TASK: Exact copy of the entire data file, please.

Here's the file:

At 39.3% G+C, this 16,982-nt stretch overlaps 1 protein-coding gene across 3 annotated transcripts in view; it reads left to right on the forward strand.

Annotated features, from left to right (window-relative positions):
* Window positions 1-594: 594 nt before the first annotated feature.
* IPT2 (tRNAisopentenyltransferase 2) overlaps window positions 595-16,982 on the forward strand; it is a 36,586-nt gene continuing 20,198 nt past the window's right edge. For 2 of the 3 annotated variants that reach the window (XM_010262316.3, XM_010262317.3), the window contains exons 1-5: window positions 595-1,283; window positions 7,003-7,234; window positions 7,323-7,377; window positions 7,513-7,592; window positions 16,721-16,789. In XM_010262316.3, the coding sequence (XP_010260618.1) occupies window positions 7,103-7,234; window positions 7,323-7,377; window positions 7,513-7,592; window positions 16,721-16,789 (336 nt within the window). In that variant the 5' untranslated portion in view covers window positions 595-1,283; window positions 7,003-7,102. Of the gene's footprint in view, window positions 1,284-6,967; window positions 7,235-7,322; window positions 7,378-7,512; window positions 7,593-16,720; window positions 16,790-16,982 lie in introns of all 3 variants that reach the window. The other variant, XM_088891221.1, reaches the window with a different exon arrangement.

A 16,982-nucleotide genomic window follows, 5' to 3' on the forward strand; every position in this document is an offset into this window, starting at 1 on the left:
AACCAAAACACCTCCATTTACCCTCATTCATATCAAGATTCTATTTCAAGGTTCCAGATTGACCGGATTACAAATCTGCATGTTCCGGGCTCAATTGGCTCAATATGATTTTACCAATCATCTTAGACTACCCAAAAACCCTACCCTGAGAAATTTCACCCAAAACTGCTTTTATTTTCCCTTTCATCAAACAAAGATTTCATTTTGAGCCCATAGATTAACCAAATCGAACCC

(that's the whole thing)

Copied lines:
At 39.3% G+C, this 16,982-nt stretch overlaps 1 protein-coding gene across 3 annotated transcripts in view; it reads left to right on the forward strand.

Annotated features, from left to right (window-relative positions):
* Window positions 1-594: 594 nt before the first annotated feature.
* IPT2 (tRNAisopentenyltransferase 2) overlaps window positions 595-16,982 on the forward strand; it is a 36,586-nt gene continuing 20,198 nt past the window's right edge. For 2 of the 3 annotated variants that reach the window (XM_010262316.3, XM_010262317.3), the window contains exons 1-5: window positions 595-1,283; window positions 7,003-7,234; window positions 7,323-7,377; window positions 7,513-7,592; window positions 16,721-16,789. In XM_010262316.3, the coding sequence (XP_010260618.1) occupies window positions 7,103-7,234; window positions 7,323-7,377; window positions 7,513-7,592; window positions 16,721-16,789 (336 nt within the window). In that variant the 5' untranslated portion in view covers window positions 595-1,283; window positions 7,003-7,102. Of the gene's footprint in view, window positions 1,284-6,967; window positions 7,235-7,322; window positions 7,378-7,512; window positions 7,593-16,720; window positions 16,790-16,982 lie in introns of all 3 variants that reach the window. The other variant, XM_088891221.1, reaches the window with a different exon arrangement.

A 16,982-nucleotide genomic window follows, 5' to 3' on the forward strand; every position in this document is an offset into this window, starting at 1 on the left:
AACCAAAACACCTCCATTTACCCTCATTCATATCAAGATTCTATTTCAAGGTTCCAGATTGACCGGATTACAAATCTGCATGTTCCGGGCTCAATTGGCTCAATATGATTTTACCAATCATCTTAGACTACCCAAAAACCCTACCCTGAGAAATTTCACCCAAAACTGCTTTTATTTTCCCTTTCATCAAACAAAGATTTCATTTTGAGCCCATAGATTAACCAAATCGAACCC